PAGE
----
This poem is therefore a celebration of that revolutionary renaissance: “I saw the shape with lion body and the head of a man/rising from its centuries of silent sleep as the lord of the Nile,” the river that gives the world its first civilisation.
Indeed that creative instinct had long been stalled by imperialist forces, but the poet dreams of the resuscitation of that illuminating role.
The instructive role of history in the African renaissance is sufficiently elucidated.
History itself is redefined, not as ‘a yearning for the primitive past/and the age of the shaduf’, but as a process in which the past is a compass for the future (‘for he who knows not yesterday knows not today’).
The rise of the Nile is therefore a necessary inspirational force to drive Africa’s technological and spiritual renaissance – the present generation must be fired by the achievements of their forefathers to ‘blind the trespassing beholder (and) break asunder these chains/That hold (the African) race in bondage and servitude.”
This bondage is historical as mirrored in slavery, colonialism and neo-colonialism. These are processes that have had a devastating toll on African alienation at various levels: historical, psychological, cultural, spiritual, economic and intellectual.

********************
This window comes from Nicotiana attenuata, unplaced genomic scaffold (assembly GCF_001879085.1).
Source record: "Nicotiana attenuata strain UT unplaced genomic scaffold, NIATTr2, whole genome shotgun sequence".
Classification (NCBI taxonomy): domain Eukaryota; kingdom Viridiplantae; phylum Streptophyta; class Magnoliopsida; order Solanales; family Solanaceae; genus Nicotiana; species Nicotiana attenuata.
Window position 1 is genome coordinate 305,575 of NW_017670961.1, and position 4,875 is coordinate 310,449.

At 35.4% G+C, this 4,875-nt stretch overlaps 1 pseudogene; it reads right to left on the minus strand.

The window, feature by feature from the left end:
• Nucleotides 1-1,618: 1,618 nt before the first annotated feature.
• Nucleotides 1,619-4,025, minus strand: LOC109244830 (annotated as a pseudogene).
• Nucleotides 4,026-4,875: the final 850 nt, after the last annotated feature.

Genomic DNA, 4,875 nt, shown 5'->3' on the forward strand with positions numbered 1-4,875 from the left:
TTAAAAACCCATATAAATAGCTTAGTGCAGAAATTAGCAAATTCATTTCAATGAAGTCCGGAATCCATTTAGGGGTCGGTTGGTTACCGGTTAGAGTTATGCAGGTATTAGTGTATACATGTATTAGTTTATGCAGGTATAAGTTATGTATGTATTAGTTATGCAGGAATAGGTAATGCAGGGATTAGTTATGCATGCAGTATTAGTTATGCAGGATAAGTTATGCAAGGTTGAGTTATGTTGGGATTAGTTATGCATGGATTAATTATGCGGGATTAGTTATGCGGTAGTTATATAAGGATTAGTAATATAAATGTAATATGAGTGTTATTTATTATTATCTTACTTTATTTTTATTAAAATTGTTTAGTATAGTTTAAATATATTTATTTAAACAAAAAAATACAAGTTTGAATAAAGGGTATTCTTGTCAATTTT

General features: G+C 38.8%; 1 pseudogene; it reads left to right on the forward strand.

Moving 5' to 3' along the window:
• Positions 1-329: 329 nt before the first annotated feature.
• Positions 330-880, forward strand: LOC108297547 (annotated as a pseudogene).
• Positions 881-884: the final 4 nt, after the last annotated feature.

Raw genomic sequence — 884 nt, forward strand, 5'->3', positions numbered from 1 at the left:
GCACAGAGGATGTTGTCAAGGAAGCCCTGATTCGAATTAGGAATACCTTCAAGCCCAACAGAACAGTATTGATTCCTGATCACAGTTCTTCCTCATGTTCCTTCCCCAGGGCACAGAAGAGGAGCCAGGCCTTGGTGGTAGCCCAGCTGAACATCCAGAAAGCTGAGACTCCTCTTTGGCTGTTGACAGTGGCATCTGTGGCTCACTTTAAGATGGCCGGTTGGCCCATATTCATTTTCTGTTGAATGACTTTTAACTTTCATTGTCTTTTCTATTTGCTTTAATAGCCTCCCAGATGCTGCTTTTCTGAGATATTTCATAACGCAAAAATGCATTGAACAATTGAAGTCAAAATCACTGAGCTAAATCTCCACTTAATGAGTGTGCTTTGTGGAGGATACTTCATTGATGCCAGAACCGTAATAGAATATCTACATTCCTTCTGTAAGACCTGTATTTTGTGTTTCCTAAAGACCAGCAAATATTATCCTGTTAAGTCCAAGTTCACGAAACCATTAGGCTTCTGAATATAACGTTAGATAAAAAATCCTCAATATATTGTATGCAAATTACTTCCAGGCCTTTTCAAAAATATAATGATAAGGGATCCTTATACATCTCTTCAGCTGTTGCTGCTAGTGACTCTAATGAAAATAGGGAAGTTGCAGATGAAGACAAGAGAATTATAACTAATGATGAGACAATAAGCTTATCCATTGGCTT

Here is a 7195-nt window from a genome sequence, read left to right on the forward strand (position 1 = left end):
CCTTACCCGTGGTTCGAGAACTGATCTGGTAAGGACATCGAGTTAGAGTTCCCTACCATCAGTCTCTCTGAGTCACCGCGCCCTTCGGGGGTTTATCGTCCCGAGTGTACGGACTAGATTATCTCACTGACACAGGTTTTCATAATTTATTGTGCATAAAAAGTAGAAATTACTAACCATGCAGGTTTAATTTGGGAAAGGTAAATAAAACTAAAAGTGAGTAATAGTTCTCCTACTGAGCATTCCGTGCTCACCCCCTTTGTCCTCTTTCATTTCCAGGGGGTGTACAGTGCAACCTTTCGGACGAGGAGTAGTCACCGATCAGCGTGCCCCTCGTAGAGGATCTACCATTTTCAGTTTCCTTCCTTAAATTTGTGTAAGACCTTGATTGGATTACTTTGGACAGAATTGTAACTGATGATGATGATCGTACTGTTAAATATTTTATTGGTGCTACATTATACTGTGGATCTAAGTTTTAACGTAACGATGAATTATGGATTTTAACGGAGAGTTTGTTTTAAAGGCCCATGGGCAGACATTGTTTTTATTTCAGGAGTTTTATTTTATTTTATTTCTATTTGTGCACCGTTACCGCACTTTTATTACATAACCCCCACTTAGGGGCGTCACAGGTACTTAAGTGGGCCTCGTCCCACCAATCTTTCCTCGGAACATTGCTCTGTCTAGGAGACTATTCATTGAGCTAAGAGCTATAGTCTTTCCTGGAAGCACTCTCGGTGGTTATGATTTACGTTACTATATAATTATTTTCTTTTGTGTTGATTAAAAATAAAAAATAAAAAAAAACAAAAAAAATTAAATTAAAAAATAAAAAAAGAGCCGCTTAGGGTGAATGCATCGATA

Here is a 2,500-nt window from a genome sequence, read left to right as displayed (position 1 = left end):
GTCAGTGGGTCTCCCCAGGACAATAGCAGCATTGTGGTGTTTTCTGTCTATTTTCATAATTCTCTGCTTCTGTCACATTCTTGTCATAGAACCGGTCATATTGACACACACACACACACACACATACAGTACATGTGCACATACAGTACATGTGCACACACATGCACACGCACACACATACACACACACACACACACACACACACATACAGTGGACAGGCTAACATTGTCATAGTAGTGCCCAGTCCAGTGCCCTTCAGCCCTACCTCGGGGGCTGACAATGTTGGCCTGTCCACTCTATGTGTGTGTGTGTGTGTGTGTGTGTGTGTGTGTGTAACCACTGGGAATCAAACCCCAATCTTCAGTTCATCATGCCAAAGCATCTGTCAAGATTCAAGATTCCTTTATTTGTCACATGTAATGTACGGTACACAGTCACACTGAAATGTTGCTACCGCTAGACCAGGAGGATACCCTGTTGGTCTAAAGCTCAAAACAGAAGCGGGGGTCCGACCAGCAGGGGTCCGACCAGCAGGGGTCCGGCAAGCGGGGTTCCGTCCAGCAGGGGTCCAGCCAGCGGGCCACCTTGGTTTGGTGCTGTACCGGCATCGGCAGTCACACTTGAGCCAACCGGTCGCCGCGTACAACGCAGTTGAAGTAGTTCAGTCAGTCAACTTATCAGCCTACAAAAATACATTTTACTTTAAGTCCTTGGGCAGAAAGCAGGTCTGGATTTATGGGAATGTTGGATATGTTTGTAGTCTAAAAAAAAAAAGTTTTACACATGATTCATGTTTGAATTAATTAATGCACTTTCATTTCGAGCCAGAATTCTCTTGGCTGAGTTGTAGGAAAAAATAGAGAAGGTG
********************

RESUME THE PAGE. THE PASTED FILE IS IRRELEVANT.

For the poet, any re-birth should follow reversal of the psychical conditioning brought about by the above alienating processes.
And as Achebe points out, this re-alignment can only come through a systematic re-tracing of ‘where the rain began to beat us’.
This is what the poet does in the poem, ‘A Hymn to Unas, King of Egypt’.
Unas was an Ancient Egyptian Pharaoh, the ninth and last ruler of the Fifth Dynasty during the Old Kingdom period (2465–c. 2325 BCE) of ancient Egypt and the first pharaoh to inscribe the interior of his pyramid at Ṣaqqārah with religious and magical texts known as Pyramid Texts.
According to later kings lists, Unas was the last ruler of the Fifth Dynasty, but the innovations in his pyramid complex and the use of blocks from his predecessor’s monuments in his own pyramid have led some to consider him the founder of the Sixth D (circa 2325 – circa 2150 BCE), or at least a transitional ruler, a characteristic central to the poet’s historical allusion.
He symbolises that transitional capacity which is the responsibility of modern pan-Africanists – to make use of Africa’s history in the conscious re-making of the modern world, in the invocative injunction: “Arise Unas and rule your land/forget not the heroes that sprang/from your loins:/Sundiata … / Mutapa … / And Shaka … / Arise now and bring forth men and women of clear vision/ … with a new voice.”
The poet is obviously praying for a new generation of Africans inspired by history and driven by African philosophy to rescue fellow Africans from intellectual myopia and ready to champion the new call of African think tanks (intelligentsia) that seek to ‘banish the bane of hunger, strife and servitude’ through indigenisation and local empowerment initiatives.
Without spiritual and material regeneration, Africa will remain in the claws of predators and destroyers.